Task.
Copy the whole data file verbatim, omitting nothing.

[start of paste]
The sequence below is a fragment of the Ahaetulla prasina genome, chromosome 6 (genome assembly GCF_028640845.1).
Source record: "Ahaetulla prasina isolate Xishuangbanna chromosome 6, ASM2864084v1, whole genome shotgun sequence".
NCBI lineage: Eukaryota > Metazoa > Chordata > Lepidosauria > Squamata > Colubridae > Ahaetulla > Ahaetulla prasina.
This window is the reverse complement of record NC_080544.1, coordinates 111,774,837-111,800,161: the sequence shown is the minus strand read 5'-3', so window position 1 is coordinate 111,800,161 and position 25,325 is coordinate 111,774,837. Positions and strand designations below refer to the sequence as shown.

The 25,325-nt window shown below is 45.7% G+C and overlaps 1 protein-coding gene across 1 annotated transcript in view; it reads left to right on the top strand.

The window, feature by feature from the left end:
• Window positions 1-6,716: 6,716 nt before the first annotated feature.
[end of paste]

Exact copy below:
The sequence below is a fragment of the Ahaetulla prasina genome, chromosome 6 (genome assembly GCF_028640845.1).
Source record: "Ahaetulla prasina isolate Xishuangbanna chromosome 6, ASM2864084v1, whole genome shotgun sequence".
NCBI lineage: Eukaryota > Metazoa > Chordata > Lepidosauria > Squamata > Colubridae > Ahaetulla > Ahaetulla prasina.
This window is the reverse complement of record NC_080544.1, coordinates 111,774,837-111,800,161: the sequence shown is the minus strand read 5'-3', so window position 1 is coordinate 111,800,161 and position 25,325 is coordinate 111,774,837. Positions and strand designations below refer to the sequence as shown.

The 25,325-nt window shown below is 45.7% G+C and overlaps 1 protein-coding gene across 1 annotated transcript in view; it reads left to right on the top strand.

The window, feature by feature from the left end:
• Window positions 1-6,716: 6,716 nt before the first annotated feature.